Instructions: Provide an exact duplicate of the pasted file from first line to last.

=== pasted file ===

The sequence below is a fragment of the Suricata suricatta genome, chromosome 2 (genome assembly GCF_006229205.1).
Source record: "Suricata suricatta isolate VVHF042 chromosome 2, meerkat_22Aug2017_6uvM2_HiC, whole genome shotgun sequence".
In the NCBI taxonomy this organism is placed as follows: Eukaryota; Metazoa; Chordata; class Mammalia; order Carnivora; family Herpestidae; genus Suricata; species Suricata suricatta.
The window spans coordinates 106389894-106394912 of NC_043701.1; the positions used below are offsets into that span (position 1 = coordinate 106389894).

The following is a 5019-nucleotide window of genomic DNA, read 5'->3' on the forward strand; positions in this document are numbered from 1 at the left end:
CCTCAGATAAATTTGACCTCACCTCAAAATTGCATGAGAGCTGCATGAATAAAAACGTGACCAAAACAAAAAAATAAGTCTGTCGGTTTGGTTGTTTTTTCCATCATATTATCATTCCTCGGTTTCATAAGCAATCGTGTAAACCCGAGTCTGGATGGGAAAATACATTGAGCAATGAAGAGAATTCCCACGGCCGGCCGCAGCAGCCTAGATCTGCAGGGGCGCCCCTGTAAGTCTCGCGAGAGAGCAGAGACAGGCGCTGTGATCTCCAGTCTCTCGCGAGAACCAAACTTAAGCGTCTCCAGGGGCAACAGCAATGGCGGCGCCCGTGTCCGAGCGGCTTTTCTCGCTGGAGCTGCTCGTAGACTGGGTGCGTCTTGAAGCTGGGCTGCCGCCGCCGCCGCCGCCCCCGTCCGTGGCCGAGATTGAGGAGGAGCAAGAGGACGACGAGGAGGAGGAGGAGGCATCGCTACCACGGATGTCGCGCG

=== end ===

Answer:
The sequence below is a fragment of the Suricata suricatta genome, chromosome 2 (genome assembly GCF_006229205.1).
Source record: "Suricata suricatta isolate VVHF042 chromosome 2, meerkat_22Aug2017_6uvM2_HiC, whole genome shotgun sequence".
In the NCBI taxonomy this organism is placed as follows: Eukaryota; Metazoa; Chordata; class Mammalia; order Carnivora; family Herpestidae; genus Suricata; species Suricata suricatta.
The window spans coordinates 106389894-106394912 of NC_043701.1; the positions used below are offsets into that span (position 1 = coordinate 106389894).

The following is a 5019-nucleotide window of genomic DNA, read 5'->3' on the forward strand; positions in this document are numbered from 1 at the left end:
CCTCAGATAAATTTGACCTCACCTCAAAATTGCATGAGAGCTGCATGAATAAAAACGTGACCAAAACAAAAAAATAAGTCTGTCGGTTTGGTTGTTTTTTCCATCATATTATCATTCCTCGGTTTCATAAGCAATCGTGTAAACCCGAGTCTGGATGGGAAAATACATTGAGCAATGAAGAGAATTCCCACGGCCGGCCGCAGCAGCCTAGATCTGCAGGGGCGCCCCTGTAAGTCTCGCGAGAGAGCAGAGACAGGCGCTGTGATCTCCAGTCTCTCGCGAGAACCAAACTTAAGCGTCTCCAGGGGCAACAGCAATGGCGGCGCCCGTGTCCGAGCGGCTTTTCTCGCTGGAGCTGCTCGTAGACTGGGTGCGTCTTGAAGCTGGGCTGCCGCCGCCGCCGCCGCCCCCGTCCGTGGCCGAGATTGAGGAGGAGCAAGAGGACGACGAGGAGGAGGAGGAGGCATCGCTACCACGGATGTCGCGCG